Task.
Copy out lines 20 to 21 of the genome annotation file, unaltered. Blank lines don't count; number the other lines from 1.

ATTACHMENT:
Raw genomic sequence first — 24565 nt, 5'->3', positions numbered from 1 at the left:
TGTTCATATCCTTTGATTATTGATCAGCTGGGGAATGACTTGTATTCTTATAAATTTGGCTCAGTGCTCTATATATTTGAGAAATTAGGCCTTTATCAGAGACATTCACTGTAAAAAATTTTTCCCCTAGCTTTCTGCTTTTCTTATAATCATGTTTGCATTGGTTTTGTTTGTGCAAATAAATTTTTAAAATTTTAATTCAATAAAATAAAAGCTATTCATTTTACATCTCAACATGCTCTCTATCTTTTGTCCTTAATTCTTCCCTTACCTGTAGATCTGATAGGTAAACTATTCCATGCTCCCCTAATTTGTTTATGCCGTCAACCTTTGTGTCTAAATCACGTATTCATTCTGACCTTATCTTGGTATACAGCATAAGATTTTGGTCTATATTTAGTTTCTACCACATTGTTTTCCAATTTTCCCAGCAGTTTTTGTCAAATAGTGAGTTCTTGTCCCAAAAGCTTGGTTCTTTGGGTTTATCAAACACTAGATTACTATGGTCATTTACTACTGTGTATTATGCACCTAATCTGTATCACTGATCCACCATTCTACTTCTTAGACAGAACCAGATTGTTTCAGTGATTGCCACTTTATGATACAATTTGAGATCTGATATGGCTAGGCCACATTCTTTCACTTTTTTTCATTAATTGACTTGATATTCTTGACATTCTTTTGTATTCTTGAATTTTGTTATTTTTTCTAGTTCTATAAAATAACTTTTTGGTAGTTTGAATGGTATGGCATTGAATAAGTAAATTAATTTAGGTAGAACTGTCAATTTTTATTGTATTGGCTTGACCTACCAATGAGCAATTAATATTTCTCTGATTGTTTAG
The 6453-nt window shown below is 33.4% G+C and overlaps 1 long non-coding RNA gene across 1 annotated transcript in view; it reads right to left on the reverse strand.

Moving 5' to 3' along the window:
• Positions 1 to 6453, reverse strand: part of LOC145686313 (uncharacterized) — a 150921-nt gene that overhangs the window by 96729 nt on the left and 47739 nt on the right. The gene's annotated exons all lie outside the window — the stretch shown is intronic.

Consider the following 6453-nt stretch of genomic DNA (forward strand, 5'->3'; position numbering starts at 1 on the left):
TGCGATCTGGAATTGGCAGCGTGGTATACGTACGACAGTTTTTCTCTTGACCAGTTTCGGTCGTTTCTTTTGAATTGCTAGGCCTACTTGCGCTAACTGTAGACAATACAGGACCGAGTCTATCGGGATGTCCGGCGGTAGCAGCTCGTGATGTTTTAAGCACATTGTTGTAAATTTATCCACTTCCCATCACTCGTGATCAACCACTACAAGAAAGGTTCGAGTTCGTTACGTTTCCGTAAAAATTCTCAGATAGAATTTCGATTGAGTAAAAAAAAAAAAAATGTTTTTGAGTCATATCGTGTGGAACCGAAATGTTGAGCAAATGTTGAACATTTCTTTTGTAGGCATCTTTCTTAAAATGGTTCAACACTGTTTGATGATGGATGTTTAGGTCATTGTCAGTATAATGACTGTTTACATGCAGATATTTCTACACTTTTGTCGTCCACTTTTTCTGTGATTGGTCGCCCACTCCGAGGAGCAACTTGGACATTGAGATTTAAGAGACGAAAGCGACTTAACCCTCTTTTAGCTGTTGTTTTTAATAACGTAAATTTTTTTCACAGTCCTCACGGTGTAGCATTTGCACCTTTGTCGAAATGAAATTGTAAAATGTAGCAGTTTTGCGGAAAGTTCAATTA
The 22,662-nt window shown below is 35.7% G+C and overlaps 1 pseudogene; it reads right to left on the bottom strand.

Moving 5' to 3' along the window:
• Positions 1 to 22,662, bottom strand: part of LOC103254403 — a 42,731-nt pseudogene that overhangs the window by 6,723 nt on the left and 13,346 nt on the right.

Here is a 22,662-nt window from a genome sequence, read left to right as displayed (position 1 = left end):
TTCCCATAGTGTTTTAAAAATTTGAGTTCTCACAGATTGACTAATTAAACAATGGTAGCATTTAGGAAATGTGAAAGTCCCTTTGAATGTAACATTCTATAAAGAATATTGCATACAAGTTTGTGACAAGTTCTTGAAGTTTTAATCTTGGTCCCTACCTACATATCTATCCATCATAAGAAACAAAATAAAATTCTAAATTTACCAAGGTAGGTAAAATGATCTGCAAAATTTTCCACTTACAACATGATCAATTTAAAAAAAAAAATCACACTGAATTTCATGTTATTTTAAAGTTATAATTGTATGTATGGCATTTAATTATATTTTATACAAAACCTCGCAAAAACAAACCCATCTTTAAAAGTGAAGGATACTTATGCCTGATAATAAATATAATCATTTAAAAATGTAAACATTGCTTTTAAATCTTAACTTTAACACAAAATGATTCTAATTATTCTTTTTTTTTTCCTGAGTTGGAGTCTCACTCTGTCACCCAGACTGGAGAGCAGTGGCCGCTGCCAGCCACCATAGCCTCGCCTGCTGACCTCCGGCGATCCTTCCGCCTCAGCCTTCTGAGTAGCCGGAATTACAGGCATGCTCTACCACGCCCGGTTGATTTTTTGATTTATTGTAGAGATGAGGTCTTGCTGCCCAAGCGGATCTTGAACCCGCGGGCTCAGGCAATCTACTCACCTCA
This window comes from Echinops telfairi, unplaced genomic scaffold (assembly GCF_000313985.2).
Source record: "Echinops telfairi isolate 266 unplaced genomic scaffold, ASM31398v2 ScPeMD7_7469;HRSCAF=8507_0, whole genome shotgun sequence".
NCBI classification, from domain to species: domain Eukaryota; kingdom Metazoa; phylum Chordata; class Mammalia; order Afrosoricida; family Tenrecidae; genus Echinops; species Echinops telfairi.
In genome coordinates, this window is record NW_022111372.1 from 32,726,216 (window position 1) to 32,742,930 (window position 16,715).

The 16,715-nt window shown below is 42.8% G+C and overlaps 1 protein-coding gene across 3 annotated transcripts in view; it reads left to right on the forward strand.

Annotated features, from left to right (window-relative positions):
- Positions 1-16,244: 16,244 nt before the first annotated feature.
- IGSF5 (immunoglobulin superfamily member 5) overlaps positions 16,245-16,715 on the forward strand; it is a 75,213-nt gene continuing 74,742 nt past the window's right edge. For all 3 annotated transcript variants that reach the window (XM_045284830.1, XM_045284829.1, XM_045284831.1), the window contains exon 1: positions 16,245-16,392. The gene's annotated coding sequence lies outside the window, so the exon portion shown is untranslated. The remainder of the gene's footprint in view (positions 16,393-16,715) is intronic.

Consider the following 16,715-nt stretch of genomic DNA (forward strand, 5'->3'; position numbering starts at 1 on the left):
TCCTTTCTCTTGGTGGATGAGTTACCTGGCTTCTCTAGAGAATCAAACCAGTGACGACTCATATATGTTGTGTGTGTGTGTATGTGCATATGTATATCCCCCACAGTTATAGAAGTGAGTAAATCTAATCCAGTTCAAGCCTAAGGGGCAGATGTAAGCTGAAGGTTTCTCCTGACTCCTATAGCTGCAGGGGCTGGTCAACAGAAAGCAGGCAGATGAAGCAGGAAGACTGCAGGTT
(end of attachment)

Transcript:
- IGSF5 (immunoglobulin superfamily member 5) overlaps positions 16,245-16,715 on the forward strand; it is a 75,213-nt gene continuing 74,742 nt past the window's right edge. For all 3 annotated transcript variants that reach the window (XM_045284830.1, XM_045284829.1, XM_045284831.1), the window contains exon 1: positions 16,245-16,392. The gene's annotated coding sequence lies outside the window, so the exon portion shown is untranslated. The remainder of the gene's footprint in view (positions 16,393-16,715) is intronic.

Consider the following 16,715-nt stretch of genomic DNA (forward strand, 5'->3'; position numbering starts at 1 on the left):